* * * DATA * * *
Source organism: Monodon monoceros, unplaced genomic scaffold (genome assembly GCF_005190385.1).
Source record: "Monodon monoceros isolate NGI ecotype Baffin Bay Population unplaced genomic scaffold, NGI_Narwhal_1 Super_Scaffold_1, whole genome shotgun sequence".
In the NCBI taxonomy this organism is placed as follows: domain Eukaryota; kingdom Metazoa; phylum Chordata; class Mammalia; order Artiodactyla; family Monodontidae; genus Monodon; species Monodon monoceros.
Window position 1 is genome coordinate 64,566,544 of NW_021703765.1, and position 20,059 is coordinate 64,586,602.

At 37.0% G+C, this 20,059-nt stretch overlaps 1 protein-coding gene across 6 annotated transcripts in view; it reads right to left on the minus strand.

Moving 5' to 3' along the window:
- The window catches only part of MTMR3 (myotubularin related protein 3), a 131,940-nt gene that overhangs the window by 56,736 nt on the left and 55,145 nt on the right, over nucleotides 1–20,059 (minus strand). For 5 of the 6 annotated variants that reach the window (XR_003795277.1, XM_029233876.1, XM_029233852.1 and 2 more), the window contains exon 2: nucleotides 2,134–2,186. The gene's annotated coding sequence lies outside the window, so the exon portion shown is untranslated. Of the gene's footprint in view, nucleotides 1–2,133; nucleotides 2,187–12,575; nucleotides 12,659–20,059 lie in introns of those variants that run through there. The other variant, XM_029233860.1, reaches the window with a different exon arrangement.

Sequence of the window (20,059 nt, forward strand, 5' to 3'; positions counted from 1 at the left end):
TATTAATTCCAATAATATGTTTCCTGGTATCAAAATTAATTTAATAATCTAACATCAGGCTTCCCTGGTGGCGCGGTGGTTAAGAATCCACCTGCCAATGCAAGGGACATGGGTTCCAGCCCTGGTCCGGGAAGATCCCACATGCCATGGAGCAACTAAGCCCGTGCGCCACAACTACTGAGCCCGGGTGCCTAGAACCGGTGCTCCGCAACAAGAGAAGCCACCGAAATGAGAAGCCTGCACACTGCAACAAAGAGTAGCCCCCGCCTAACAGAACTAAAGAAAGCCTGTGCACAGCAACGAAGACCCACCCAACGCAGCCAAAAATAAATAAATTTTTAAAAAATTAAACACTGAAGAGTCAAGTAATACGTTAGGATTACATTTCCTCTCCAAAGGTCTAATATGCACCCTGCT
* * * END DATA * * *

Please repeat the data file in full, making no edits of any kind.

Source organism: Monodon monoceros, unplaced genomic scaffold (genome assembly GCF_005190385.1).
Source record: "Monodon monoceros isolate NGI ecotype Baffin Bay Population unplaced genomic scaffold, NGI_Narwhal_1 Super_Scaffold_1, whole genome shotgun sequence".
In the NCBI taxonomy this organism is placed as follows: domain Eukaryota; kingdom Metazoa; phylum Chordata; class Mammalia; order Artiodactyla; family Monodontidae; genus Monodon; species Monodon monoceros.
Window position 1 is genome coordinate 64,566,544 of NW_021703765.1, and position 20,059 is coordinate 64,586,602.

At 37.0% G+C, this 20,059-nt stretch overlaps 1 protein-coding gene across 6 annotated transcripts in view; it reads right to left on the minus strand.

Moving 5' to 3' along the window:
- The window catches only part of MTMR3 (myotubularin related protein 3), a 131,940-nt gene that overhangs the window by 56,736 nt on the left and 55,145 nt on the right, over nucleotides 1–20,059 (minus strand). For 5 of the 6 annotated variants that reach the window (XR_003795277.1, XM_029233876.1, XM_029233852.1 and 2 more), the window contains exon 2: nucleotides 2,134–2,186. The gene's annotated coding sequence lies outside the window, so the exon portion shown is untranslated. Of the gene's footprint in view, nucleotides 1–2,133; nucleotides 2,187–12,575; nucleotides 12,659–20,059 lie in introns of those variants that run through there. The other variant, XM_029233860.1, reaches the window with a different exon arrangement.

Sequence of the window (20,059 nt, forward strand, 5' to 3'; positions counted from 1 at the left end):
TATTAATTCCAATAATATGTTTCCTGGTATCAAAATTAATTTAATAATCTAACATCAGGCTTCCCTGGTGGCGCGGTGGTTAAGAATCCACCTGCCAATGCAAGGGACATGGGTTCCAGCCCTGGTCCGGGAAGATCCCACATGCCATGGAGCAACTAAGCCCGTGCGCCACAACTACTGAGCCCGGGTGCCTAGAACCGGTGCTCCGCAACAAGAGAAGCCACCGAAATGAGAAGCCTGCACACTGCAACAAAGAGTAGCCCCCGCCTAACAGAACTAAAGAAAGCCTGTGCACAGCAACGAAGACCCACCCAACGCAGCCAAAAATAAATAAATTTTTAAAAAATTAAACACTGAAGAGTCAAGTAATACGTTAGGATTACATTTCCTCTCCAAAGGTCTAATATGCACCCTGCT